tribal peoples in independent countries whose social, cultural and economic conditions distinguish them from other sections of the national community, and whose status is regulated wholly or partially by their own customs or traditions or by special laws or regulations;
Concerned about the seriousness of problems and threats posed by corruption to the stability and security of societies, undermining the institutions and values of democracy, ethical values and justice and jeopardizing sustainable development and the rule of law,
The Treaty on the Limitation of Underground Nuclear Weapon Tests, also known as the (TTBT), was signed in July 1974. It establishes a nuclear "threshold," by prohibiting tests having a yield exceeding 150 kilotons (equivalent to 150,000 tons of TNT). The threshold is militarily important since it removes the possibility of testing new or existing nuclear weapons going beyond the fractional‑megaton range. In the 1960s, many tests above 150 kilotons were conducted by both countries. The mutual restraint imposed by the Treaty reduced the explosive force of new nuclear warheads and bombs which could otherwise be tested for weapons systems. Of particular significance was the relationship between explosive power of reliable, tested warheads and first‑strike capability.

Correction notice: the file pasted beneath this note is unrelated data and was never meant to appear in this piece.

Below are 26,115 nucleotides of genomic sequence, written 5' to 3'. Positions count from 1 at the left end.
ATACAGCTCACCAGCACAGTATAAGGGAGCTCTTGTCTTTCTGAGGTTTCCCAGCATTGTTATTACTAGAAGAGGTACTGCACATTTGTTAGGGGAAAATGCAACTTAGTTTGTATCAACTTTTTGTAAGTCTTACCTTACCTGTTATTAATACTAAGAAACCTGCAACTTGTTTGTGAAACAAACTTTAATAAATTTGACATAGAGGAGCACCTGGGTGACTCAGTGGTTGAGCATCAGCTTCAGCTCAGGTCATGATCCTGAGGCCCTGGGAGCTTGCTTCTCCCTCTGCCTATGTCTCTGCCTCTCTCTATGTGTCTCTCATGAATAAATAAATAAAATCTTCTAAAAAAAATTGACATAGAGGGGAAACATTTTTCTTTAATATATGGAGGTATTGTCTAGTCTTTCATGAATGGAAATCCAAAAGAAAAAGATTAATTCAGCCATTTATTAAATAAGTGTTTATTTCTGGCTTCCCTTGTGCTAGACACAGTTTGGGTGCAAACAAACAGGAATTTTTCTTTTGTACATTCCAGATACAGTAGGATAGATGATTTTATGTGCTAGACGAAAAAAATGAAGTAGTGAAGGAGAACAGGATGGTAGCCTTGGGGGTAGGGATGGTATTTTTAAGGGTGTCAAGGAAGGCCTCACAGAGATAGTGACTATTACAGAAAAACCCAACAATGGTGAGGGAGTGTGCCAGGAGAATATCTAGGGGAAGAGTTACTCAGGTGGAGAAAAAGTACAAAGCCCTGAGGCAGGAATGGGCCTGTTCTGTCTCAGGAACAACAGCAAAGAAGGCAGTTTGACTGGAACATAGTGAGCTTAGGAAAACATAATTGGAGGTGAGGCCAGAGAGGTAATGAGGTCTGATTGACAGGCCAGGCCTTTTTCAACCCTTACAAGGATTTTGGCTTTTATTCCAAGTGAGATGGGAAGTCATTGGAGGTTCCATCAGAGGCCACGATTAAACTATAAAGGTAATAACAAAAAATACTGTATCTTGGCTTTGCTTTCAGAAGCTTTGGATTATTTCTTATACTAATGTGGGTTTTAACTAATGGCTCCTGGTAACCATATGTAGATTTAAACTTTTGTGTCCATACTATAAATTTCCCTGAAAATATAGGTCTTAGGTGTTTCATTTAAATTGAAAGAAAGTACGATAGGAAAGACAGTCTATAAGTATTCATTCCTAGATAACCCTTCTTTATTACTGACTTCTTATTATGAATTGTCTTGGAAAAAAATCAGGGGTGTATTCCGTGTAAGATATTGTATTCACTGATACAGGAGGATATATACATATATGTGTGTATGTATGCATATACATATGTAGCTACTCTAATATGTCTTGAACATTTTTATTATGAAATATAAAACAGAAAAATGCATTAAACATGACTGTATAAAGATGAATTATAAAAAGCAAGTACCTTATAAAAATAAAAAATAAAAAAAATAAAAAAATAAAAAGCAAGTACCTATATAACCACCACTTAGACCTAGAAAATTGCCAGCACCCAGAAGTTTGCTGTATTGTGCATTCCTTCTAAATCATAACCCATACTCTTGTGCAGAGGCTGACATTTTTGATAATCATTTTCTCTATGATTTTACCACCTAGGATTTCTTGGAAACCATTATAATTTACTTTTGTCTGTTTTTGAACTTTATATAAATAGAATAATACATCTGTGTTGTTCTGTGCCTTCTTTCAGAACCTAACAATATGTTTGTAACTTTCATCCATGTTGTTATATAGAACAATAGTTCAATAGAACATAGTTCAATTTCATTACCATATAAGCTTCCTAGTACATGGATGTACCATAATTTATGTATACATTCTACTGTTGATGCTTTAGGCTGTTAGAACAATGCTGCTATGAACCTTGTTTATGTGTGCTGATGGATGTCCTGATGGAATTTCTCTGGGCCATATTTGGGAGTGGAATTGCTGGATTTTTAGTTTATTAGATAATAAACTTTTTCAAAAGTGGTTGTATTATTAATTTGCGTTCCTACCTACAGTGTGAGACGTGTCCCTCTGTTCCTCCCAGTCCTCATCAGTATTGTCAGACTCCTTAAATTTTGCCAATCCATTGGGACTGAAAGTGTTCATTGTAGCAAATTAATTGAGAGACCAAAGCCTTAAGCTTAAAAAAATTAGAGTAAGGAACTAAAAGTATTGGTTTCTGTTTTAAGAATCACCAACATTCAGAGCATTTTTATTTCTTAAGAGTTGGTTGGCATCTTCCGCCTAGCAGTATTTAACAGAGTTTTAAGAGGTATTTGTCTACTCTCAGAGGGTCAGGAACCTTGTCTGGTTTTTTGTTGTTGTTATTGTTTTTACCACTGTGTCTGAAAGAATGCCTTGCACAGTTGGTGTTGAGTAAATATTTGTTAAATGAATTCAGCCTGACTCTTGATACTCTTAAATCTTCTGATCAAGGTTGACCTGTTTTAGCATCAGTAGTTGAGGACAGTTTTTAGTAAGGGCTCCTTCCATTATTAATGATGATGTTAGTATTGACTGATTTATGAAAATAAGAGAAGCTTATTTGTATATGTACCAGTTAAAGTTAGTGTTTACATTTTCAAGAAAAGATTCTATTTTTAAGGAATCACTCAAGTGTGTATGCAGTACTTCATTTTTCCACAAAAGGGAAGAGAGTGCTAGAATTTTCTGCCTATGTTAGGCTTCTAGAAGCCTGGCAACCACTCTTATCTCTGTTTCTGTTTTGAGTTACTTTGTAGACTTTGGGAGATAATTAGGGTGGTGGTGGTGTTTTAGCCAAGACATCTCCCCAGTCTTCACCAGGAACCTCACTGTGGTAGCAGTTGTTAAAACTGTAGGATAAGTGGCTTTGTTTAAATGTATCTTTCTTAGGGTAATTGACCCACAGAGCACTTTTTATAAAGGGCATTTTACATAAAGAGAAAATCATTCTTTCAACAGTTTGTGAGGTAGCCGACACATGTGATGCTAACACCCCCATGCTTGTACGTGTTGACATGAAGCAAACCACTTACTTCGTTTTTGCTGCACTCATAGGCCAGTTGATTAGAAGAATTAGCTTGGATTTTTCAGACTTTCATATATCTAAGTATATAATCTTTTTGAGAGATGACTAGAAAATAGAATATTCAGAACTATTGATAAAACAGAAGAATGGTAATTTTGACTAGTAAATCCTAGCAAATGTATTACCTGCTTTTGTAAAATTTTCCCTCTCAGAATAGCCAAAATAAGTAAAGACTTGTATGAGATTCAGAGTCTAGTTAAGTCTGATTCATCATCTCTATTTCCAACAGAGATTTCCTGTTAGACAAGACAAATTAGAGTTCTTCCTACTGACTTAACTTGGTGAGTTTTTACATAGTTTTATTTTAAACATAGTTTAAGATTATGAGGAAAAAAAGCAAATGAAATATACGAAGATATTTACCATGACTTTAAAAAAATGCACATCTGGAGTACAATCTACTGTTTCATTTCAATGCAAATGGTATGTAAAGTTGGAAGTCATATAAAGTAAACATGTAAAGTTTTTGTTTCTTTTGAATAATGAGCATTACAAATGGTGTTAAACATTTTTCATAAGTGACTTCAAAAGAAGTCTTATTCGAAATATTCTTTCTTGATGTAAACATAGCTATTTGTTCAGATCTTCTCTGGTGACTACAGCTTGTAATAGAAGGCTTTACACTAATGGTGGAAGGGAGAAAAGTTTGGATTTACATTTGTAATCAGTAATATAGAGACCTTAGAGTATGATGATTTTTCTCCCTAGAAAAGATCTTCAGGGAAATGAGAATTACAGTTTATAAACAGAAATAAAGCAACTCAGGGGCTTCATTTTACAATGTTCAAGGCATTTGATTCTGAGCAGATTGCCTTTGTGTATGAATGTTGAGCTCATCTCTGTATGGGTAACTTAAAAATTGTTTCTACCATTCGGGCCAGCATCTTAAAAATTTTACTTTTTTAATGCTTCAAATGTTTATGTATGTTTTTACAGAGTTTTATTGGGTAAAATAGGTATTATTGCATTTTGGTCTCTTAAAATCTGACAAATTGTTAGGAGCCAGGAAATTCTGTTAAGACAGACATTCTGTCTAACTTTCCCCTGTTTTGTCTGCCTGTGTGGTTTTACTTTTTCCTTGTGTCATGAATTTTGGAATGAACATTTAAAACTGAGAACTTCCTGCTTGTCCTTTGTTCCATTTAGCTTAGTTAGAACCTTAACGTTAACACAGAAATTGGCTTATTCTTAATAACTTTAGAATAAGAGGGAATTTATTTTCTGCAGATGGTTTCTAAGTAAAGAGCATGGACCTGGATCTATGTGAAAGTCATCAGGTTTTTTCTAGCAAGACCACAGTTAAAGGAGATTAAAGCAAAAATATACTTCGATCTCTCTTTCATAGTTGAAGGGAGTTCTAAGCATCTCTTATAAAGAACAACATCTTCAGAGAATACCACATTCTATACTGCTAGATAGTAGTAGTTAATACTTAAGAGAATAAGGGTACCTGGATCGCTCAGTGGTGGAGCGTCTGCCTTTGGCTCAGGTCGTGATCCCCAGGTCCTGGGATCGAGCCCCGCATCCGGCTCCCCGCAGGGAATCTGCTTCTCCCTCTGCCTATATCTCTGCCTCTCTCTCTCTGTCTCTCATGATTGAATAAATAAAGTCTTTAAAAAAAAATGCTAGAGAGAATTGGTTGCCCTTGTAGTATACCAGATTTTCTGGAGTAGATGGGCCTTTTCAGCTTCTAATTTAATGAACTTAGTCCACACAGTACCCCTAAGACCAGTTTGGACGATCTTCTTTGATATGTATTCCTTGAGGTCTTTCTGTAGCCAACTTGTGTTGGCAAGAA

Entered into force December 11, 1990-This Treaty, including the Protocol which forms an integral part hereof, shall be subject to ratification in accordance with the constitutional procedures of each Party. This Treaty shall enter into force on the day of the exchange of instruments of ratification which exchange shall take place simultaneously with the exchange of instruments of ratification of the Treaty on the Limitation of Underground Nuclear Weapon Tests.